Deafness affects 10-12% of Dalmatian puppies. Every Dalmatian puppy should be BAER-tested for deafness, and totally deaf puppies should be spayed or neutered. They should be checked as a puppy at about six weeks old. Deaf dogs are very difficult to raise and often become aggressive and snappish from fear. Urinary stones and skin allergies (especially to synthetic fibers in carpets and upholstery) are also sometimes inherited. Uric acid levels in Dalmatians are higher than in any other breed, sometimes causing urinary blockage. Veterinarians may recommend a low protein diet for this breed to prevent urinary tract problems.
A Dalmatian is not an ideal dog for apartment dwellers, unless it can be taken out for a brisk walk or run several times a day. They are very active indoors and will do best with at least an average-sized yard. This breed should not be kept outside in the cold.
This is a very energetic dog with enormous stamina. It needs to be taken on daily, long, brisk walks or jogs where the dog is made to heel beside or behind the human holding the lead. Never allow it to walk in front, as instinct tells a dog that the leader leads the way, and that leader needs to be the human. In addition, it needs plenty of opportunity to run, preferably off the leash in a safe area. If this dog is allowed to get bored, and is not walked or jogged daily, it can become destructive and start to display a wide array of behavioral problems. Dalmatians love to run!
The Dalmatian sheds profusely twice a year. It is a hardy, easy to keep breed, though frequent brushing is needed to cope with constant shedding. It does not have a doggy odor and is said to be clean and even avoid puddles. Bathe only when necessary.
There is total disagreement about the origin of this breed. Traces of it are found in Egyptian Bas-reliefs and Hellenic friezes, so it certainly is an ancient breed. In 1700, a dog known as the Bengal pointer, similar to the Dalmatian, existed in England, calling into question the Dalmatians Yugoslavian origin. Some claim the Dalmatian is a Croatian breed. Efforts to have it recognized as an indigenous Croatian breed had been aggravated by this state of affairs, at least up until 1993, when the FCI did finally recognize the Croatian roots of the Dalmatian, although they continue to deny Croatia standard patronage rights over the breed.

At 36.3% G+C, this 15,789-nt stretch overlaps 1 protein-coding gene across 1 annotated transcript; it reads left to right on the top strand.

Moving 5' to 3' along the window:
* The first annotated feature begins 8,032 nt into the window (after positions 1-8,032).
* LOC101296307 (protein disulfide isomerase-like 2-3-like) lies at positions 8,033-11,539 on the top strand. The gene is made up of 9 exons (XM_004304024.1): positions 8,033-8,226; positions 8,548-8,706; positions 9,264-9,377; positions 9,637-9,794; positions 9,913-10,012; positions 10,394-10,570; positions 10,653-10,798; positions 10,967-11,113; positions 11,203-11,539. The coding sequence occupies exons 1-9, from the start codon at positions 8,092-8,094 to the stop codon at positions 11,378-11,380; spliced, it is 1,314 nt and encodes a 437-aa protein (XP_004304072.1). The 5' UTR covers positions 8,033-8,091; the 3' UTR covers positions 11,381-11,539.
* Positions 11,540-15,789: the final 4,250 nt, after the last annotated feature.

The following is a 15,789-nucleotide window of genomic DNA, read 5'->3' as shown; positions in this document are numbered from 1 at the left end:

In the Middle Ages, the Dalmatian was used as a hound. The breed became popular as a carriage dog in the 1800s. They trotted beside (and even among) the horses and then guarded the carriages and horses while the master was occupied elsewhere. It followed its master with exceptional reliability and hardiness, whether its master was on foot, on horseback or in a carriage. The versatile Dalmatian has seen many uses, before and since, as a mascot for firemen, war sentinel, circus performer, vermin hunter, hound, shepherd and guard dog. Today, this beautiful breed is primarily a companion dog.
For more in-depth Dalmatian training info, check out: Secrets to Dog Training.
The Pug has a square, thickset, stocky, compact body, with a sleek, soft coat that comes in apricot, fawn, black and silver – all with a short, flat, black muzzle and velvety ears. Rose shaped ears are preferred. Moles on the cheeks are considered beauty spots. The eyes are prominent, expressive, dark and lustrous. The teeth should meet in a slightly undershot bite. The back is short, with a level topline. Their tail lays in a tight curl, or in the best specimens, a double curl on the back. Their limbs are straight and strong, which gives them a jaunty, rolling gait that is quite distinctive.
A Pug is "a lot of dog in a small space." It is perky, rambunctious and loyal, affectionate and loving, with a happy disposition. It is playful and charming. Clever and mischievous – with a heart-winning personality. It can be a bit willful if it senses it is stronger-minded than the humans around it. Highly intelligent, it bores easily with repetitive training practices. Pugs are sensitive to the tone of your voice, so harsh punishment is unnecessary. They need an owner who is calm, yet firm, confident and consistent with the rules. The dog is neither excitable nor dull. They are good watchdogs, very devoted, and are not yappers.